ReelViews' Scores

  • Movies
For 3,217 reviews, this publication has graded:
  • 65% higher than the average critic
  • 2% same as the average critic
  • 33% lower than the average critic
On average, this publication grades 3 points higher than other critics. (0-100 point scale)
Average Movie review score: 66
Highest review score: 100 Star Wars: Episode V - The Empire Strikes Back
Lowest review score: 0 Knock Off
Score distribution:
3217 movie reviews
  1. Not only could one argue that this is the best "serious" work the director has ever attempted, but it's presented in a way that even the most seasoned Allen fan will have difficulty recognizing the iconic filmmaker's fingerprints.
  2. Mehta has created a pair of memorable characters who are easy to empathize with, and who gratifyingly are never transformed from flesh-and-blood individuals into mere symbols.
  3. Put simply, WALL-E is about as charming as movies get.
  4. Eisenberg, one of those young actors who has existed just below the radar for several years now (he was the lead in both "Zombieland" and "Adventureland," not to be confused with one another), deserves an Oscar for this dead-on portrayal of a temperamental genius.
  5. The result is magical and life affirming, and will enrapture those who are not scared away by the mention of "subtitles."
  6. A gripping, powerful motion picture -- arguably the most forceful depiction of Jesus' death ever to be committed to film. It leaves an indelible imprint on the psyche; viewers of this movie may never look at a crucifix in quite the same way.
  7. The presence of so many low-key performers gives A Serious Man a very different, distinctly non-Hollywood vibe. The absence of familiar faces allows the Coens to fully immerse their audience in the time (1967) and place (the U.S. Midwest) of the story.
  8. Represents solid family entertainment, and will find a special place in the hearts of those who adore the "Godfather" movies and the TV series "The Sopranos."
  9. Cyrus is affecting, but not in a clean, easily recognizable way. It is funny, but in a warped manner more likely to provoke unease than unbridled laughter.
  10. The film is as powerful as any narrative motion picture in telling a story that rips at the emotions.
  11. The film is so boisterously entertaining that it's easy for the unsuspecting viewer not to realize that there's a message here.
  12. It's a powerful, affecting tale that uses scenes of the young couple's new love as a counterpoint to Iris' final days - memories of a brightest spring echoing in the darkest depths of winter.
  13. Black Book possesses a taut, exciting script that throws surprises at the viewer on a regular basis.
  14. Rude, raunchy, uproarious, yet with elements that are surprisingly sweet.
  15. Although the specter of death hovers over the entire film, it is neither a grim nor a depressing experience. Arcand has injected a great deal of wit into the movie, and it meshes perfectly with the anticipated pathos.
  16. It's not as crisply directed, and the plot holes are easier to find, but Die Hard 2 is filled with the same sense of good-natured, wisecracking fun that infused the original.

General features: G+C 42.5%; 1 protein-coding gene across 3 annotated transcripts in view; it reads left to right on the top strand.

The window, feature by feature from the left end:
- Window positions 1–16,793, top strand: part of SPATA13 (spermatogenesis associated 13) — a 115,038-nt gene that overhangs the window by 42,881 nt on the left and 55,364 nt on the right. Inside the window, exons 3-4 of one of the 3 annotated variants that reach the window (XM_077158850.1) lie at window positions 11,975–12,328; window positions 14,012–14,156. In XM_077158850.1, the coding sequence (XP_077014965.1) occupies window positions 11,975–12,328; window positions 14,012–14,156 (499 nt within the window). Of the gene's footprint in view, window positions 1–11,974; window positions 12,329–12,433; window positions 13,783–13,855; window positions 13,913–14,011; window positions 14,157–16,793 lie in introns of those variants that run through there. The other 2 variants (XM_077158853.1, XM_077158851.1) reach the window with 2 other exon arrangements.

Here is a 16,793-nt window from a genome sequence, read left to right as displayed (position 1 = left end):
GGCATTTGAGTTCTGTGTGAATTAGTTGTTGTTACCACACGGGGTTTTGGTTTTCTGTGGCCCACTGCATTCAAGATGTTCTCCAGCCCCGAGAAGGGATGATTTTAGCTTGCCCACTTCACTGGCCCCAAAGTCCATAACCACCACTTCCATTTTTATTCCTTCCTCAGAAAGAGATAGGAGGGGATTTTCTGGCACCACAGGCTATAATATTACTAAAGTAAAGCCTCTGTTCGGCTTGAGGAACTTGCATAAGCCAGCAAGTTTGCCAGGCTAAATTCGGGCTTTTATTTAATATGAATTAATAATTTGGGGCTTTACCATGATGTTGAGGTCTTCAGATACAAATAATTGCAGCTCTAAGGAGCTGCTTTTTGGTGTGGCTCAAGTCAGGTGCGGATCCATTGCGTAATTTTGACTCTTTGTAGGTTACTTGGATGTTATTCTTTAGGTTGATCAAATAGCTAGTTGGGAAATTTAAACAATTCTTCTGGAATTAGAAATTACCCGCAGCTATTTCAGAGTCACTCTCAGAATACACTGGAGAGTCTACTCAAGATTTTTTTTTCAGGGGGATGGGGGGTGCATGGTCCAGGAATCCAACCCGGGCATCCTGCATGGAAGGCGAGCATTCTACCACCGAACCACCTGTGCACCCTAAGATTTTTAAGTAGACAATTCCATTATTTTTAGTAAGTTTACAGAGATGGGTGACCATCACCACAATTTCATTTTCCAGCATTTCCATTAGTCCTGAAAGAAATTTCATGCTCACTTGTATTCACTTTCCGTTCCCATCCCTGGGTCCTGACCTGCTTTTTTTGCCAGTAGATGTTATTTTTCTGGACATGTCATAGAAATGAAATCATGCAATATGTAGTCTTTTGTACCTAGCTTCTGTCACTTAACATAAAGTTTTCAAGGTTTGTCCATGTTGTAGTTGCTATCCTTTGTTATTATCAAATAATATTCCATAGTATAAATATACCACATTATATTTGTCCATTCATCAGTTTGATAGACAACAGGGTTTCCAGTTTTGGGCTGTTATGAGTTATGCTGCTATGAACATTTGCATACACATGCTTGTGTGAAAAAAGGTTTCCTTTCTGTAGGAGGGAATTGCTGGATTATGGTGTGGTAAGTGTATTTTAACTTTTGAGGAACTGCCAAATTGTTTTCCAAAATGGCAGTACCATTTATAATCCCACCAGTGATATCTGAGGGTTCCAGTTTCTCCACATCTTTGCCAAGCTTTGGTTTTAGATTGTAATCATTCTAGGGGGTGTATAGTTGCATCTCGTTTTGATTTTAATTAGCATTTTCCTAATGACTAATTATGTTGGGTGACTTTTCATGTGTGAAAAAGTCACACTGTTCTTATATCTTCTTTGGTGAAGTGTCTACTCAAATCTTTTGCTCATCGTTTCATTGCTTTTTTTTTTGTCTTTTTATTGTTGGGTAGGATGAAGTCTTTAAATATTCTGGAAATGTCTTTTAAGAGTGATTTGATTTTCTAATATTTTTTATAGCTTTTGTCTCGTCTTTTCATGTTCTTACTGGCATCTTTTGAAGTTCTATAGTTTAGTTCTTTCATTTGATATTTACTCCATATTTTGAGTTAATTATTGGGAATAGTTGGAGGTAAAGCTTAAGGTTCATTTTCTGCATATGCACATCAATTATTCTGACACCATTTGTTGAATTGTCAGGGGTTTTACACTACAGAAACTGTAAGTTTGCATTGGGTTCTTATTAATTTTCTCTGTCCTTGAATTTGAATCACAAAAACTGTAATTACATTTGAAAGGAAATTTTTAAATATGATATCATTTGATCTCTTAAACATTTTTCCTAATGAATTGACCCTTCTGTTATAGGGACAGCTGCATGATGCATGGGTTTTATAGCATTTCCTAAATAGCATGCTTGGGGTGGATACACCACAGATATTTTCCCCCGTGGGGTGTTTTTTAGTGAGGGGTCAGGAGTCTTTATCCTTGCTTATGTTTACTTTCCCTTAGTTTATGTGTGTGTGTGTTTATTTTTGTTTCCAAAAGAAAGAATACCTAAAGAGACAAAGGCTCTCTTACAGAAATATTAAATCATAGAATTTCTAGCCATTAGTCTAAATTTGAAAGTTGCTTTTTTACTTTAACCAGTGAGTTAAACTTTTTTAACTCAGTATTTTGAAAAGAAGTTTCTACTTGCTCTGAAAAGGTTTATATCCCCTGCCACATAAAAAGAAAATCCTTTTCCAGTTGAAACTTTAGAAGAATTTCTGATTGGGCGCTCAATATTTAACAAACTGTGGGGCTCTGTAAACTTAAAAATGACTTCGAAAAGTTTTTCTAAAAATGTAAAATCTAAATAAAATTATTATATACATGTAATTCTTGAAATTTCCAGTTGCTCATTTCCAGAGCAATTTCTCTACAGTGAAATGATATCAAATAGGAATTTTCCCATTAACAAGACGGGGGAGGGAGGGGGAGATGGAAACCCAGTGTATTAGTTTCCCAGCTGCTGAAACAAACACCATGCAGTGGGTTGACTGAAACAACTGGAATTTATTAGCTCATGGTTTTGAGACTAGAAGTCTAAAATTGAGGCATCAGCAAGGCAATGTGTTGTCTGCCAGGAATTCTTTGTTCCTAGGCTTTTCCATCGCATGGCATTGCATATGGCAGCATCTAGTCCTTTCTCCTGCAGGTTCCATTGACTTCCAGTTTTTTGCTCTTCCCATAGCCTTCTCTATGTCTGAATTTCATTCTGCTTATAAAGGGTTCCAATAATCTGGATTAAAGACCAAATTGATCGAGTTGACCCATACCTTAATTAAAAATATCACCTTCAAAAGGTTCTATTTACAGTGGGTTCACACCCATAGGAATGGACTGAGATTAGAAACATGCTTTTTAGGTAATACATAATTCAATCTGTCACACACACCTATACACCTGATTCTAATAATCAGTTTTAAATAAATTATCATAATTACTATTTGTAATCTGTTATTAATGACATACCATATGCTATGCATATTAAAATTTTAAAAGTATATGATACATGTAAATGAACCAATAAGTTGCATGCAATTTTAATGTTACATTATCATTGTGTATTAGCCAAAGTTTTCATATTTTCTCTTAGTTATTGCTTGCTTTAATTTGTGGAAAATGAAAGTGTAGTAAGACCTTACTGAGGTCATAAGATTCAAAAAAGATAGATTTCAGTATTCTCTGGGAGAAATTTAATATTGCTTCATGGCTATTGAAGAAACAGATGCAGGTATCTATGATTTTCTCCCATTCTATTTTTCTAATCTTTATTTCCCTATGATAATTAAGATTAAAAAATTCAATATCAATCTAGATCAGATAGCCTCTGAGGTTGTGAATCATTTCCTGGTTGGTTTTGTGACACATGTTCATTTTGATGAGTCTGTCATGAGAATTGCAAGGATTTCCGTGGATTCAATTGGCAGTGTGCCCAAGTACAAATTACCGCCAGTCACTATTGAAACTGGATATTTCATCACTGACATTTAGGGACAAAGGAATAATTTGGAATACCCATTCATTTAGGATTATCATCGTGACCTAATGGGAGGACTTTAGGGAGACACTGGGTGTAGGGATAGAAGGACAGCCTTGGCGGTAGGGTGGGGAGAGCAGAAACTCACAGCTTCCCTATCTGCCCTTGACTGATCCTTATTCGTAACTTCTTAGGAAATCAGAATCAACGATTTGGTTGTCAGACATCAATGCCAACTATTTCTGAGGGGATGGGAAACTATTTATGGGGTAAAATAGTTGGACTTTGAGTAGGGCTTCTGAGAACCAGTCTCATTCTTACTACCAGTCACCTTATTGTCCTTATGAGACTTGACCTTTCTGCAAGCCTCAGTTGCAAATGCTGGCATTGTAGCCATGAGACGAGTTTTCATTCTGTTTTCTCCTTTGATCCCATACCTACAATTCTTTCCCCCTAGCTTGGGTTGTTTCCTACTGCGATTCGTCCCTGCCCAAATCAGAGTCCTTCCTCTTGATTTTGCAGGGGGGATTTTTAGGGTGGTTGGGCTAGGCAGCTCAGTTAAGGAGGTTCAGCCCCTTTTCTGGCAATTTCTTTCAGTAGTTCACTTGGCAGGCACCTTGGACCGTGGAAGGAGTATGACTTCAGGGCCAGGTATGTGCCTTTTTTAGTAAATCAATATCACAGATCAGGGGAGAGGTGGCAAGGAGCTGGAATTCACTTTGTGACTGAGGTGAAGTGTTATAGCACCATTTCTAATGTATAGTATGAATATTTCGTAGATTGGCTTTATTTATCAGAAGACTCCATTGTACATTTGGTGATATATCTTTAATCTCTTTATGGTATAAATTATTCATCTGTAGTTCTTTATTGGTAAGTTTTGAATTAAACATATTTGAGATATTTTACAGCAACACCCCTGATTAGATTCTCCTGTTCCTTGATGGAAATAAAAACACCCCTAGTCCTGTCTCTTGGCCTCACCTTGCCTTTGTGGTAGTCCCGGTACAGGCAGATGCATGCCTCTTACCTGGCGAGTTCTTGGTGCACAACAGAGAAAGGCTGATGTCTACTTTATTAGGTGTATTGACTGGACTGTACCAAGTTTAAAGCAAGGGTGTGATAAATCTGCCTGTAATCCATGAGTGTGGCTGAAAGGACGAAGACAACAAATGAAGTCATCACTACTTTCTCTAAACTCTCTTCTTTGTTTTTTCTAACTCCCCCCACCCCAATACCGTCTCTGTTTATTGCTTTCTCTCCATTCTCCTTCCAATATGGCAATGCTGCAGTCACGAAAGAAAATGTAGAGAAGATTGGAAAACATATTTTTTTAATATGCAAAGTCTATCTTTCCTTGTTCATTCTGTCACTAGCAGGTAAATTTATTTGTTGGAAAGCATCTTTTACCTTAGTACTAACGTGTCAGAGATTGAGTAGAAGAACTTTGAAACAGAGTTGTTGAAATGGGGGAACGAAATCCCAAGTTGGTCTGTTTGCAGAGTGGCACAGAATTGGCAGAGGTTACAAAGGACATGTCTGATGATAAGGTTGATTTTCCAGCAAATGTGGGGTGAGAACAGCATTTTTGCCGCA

17. As in all powerful films, the content unfolds onion-like, with each level being peeled back to show something fascinating beneath.
  18. Dancing along a line just shy of the edge of brilliance, In the Loop possesses an incisive, take-no-prisoners comedic style that offers plenty of solid laughs while making a point about the stupidity, selfishness, and lack of awareness that exists within the highest echelons of government.
  19. On the Waterfront may have baggage, but that doesn't prevent it from being one of the great American productions of the mid-20th century.
  20. The Edge of Heaven is marked by a number of remarkable performances.
  21. The Father of My Children is exceptional drama. Compelling and unforced, it shows sensitivity and evenhandedness in approaching a difficult subject.
  22. Writer/director Mangold never compromises the integrity of his painfully-intense script. There isn't one crowd-pleasing moment in the entire movie, except perhaps the last scene, which offers a flicker of hope.
  23. The film's look is impressive; it's the most successful rotoscoping effort to date (far surpassing Richard Linklater's duo of "Waking Life" and "A Scanner Darkly"), and causes every frame to drip atmosphere.
  24. Room is honest and challenging but it’s more uplifting than one might expect from a film with such a horrific backstory.
  25. In a year when no fewer than five films have dealt with themes of man vs. nature and survival (including The Martian, Everest, In the Heart of the Sea, and A Walk in the Woods), The Revenant is by far the most brutal, challenging, and astounding of these.
  26. It's a genuine pleasure to find a movie with such a deep and intelligent portrayal of simple human lives, with all their minor triumphs and tragedies.
  27. The rarest of movies - a literary multi-character drama. From the erudition of the voiceover narrative to the three dimensionality of the characters, Field's film is the closest it's possible to get to a book without reading one.
  28. The rich texture of Hoop Dreams' drama is its greatest asset.
  29. Yes, Fences suffers somewhat from the bare-bones transferal of the “action” from stage to screen but the material is so compelling that viewers can easily lose sight of the movie’s “play nature.”
  30. 12 Years a Slave is by no means light entertainment but it provides a more worthwhile cinematic experience than about 90% of what's out there and the impressions it leaves aren't easily dismissed or dispelled.

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